TORONTO - The Toronto stock market tumbled Thursday as a worse than expected reading on the American non-manufacturing sector and worries about Europe trumped a slew of strong earnings reports.
The S&P/TSX composite index fell 215.15 points at 12,014.97, with the markets also weighed down by Research In Motion (TSX:RIM) as the BlackBerry maker's stock closed below $12 for the first time since late 2003.
RIM shares fell 72 cents or 5.7 per cent to $11.91. The company stock also lost about five per cent in each of the previous two sessions despite having rolled out its new BlackBerry 10 operating system.
The TSX Venture Exchange lost 14.6 points to 1,416.61.
The Canadian dollar was off 0.25 of a cent at 101.12 cents US.
U.S. markets also turned lower after the Institute for Supply Management said its index of non-manufacturing activity dropped to 53.5 last month from 56 in March. Any reading above 50 indicates expansion but the reading was a disappointment to traders who had expected a reading of 55.4.
The ISM's survey covers all sectors outside of manufacturing, totalling about 90 per cent of the American economy. The survey includes retail, construction, financial services, health care and hotels.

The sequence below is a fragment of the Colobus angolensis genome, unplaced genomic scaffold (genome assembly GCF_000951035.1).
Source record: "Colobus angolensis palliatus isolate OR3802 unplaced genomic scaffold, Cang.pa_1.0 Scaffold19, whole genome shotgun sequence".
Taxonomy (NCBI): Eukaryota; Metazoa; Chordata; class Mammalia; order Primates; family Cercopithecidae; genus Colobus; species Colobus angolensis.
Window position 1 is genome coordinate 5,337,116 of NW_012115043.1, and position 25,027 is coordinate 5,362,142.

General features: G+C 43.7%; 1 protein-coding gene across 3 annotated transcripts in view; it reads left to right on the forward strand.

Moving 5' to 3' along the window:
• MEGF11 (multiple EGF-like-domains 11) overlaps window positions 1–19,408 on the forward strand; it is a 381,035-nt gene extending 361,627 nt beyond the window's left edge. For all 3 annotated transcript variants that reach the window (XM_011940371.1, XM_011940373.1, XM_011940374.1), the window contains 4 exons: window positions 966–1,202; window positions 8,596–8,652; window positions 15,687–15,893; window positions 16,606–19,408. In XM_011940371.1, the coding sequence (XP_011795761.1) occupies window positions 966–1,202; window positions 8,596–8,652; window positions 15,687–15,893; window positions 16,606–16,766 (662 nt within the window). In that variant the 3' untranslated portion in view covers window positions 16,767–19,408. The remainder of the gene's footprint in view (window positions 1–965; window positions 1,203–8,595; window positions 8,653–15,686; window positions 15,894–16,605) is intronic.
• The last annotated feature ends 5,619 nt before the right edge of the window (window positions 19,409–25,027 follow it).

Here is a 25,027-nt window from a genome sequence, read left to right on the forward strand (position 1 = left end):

"So the backdrop is, hey, the U.S. is slowing and when you have the non-manufacturing index (slowing), and that's 90 per cent of the economy, that's a worry," said John Stephenson, portfolio manager at First Asset Funds Inc.
The latest ISM data added to uncertainty about the strength of the U.S. economy. Earlier this week, the ISM's index on the manufacturing sector exceeded expectations.
"You have all of these cross-currents, good corporate earnings as opposed to fairly pessimistic to bleak economic outlooks," Stephenson said.
The Dow Jones industrial index lost 61.98 points to 13,206.59.
The Nasdaq composite index moved 35.55 points lower to 3,024.3, while the S&P 500 index slipped 10.74 points to 1,391.57.
There was good news a day before the release of the U.S. non-farm payrolls report. The U.S. Labour Department announced that jobless insurance claims for last week came in at 365,000, down 27,000 from the previous week.
Economists expect the U.S. economy cranked out about 160,000 jobs in April.
But the positive jobless news was also overshadowed by worries about deteriorating economic conditions in Europe and pessimism over what the European Central Bank can do to spur growth.
ECB president Mario Draghi offered little prospect that the bank would deliver more support for the struggling economies of the 17-country eurozone.
Instead, he is urging governments to agree to a growth strategy that would work alongside tough spending cuts.
Budget cuts and tax hikes, which have been introduced by eurozone governments to reduce debt, are now seen as hurting growth and some European governments are calling for policies to focus more on stimulating economic activity. …